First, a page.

Perhaps Yogi Berra might say of 3-D printing, “Nobody does that anymore—it's too popular.” If that's the case, it's time to move on to “self assembly” and 4-D printing. Computer scientist and architect Skylar Tibbits, who runs the Self-Assembly Lab at MIT, describes the concepts in an interview with Michael Reilly of New Scientist by way of Slate.
Tibbits describes self assembly with regard to a model of a polio virus built in conjunction with the Scripps Research Institute: “If you put the pieces of the model in a glass container, they just sit there. But when you impart some energy—shake the glass—they come together. Shake harder, and it comes apart again.” The level of self-assembly depends on the energy imparted to the system.
Tibbits describes 3-D printing as static—to build complex devices, you need to print individual fixed components and then assemble them. He explains, “We thought, instead of assembling intelligence into it afterwards, why not print intelligence into it?” He describes work with Stratasys on materials that expand on contact with water—one prototype involved the 3-D printing of a cube that when submerged folded itself into a cube.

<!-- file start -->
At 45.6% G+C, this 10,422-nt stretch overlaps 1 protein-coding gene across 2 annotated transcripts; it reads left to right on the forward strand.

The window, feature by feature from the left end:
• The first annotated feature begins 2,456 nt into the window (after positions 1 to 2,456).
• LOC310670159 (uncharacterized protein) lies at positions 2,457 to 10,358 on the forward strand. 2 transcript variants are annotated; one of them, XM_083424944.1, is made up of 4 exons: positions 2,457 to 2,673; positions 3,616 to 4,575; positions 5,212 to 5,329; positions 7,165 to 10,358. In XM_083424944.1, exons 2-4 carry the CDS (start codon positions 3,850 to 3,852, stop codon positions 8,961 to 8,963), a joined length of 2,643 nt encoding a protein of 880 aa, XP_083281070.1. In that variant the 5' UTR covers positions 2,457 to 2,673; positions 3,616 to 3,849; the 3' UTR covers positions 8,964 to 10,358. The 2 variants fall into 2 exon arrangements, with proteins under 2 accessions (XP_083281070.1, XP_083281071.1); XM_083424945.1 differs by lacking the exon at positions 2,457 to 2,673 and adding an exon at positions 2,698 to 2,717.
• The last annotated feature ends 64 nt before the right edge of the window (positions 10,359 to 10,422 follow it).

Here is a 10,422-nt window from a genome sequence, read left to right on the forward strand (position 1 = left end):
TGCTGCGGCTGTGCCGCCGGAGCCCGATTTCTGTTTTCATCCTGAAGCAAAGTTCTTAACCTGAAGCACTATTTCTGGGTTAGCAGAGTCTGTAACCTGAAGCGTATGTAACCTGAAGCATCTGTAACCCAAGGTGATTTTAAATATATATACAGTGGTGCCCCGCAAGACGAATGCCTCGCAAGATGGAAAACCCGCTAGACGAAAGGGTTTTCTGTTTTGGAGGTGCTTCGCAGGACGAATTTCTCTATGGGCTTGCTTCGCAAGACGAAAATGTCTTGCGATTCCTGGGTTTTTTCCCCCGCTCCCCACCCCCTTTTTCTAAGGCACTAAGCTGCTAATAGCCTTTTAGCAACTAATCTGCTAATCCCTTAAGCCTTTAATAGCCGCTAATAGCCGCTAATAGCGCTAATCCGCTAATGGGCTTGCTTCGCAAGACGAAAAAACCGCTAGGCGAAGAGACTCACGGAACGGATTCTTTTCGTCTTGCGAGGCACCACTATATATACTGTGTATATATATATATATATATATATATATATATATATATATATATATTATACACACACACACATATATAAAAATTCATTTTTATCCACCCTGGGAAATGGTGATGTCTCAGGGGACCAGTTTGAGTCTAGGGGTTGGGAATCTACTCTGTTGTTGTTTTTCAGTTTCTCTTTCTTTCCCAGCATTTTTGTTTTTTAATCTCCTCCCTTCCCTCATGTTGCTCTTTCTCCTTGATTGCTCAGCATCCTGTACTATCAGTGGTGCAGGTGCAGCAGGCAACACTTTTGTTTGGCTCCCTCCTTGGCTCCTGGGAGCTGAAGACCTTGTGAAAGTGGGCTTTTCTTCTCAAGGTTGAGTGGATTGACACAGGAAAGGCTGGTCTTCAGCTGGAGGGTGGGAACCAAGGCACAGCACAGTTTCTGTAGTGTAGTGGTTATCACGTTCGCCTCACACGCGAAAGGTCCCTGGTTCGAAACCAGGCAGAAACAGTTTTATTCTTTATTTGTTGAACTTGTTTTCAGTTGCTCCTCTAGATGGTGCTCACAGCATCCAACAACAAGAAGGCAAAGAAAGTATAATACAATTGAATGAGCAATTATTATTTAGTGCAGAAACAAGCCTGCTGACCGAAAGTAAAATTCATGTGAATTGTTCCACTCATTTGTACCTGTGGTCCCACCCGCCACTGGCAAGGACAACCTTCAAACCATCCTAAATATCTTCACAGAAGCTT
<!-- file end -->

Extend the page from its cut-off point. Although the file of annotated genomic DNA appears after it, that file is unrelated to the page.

But old-fashioned 3-D printing, and whatever we call the manufacturing processes that preceded it, may have some life left. “Since the Industrial Revolution,” Tibbits said, “we have become really good at making things at the human scale, from cars to clothes to consumer electronics.” With self-assembly and multidimensional printing, he says, “We won't try to beat those manufacturing processes. Instead, we will look to outlying scenarios: disaster relief, and areas where we can't build today because it's too expensive, dangerous, or hard to get to. We are looking at space construction, infrastructure repair and control systems, smarter consumer products, and U.S. manufacturing opportunities that historically have been outsourced.”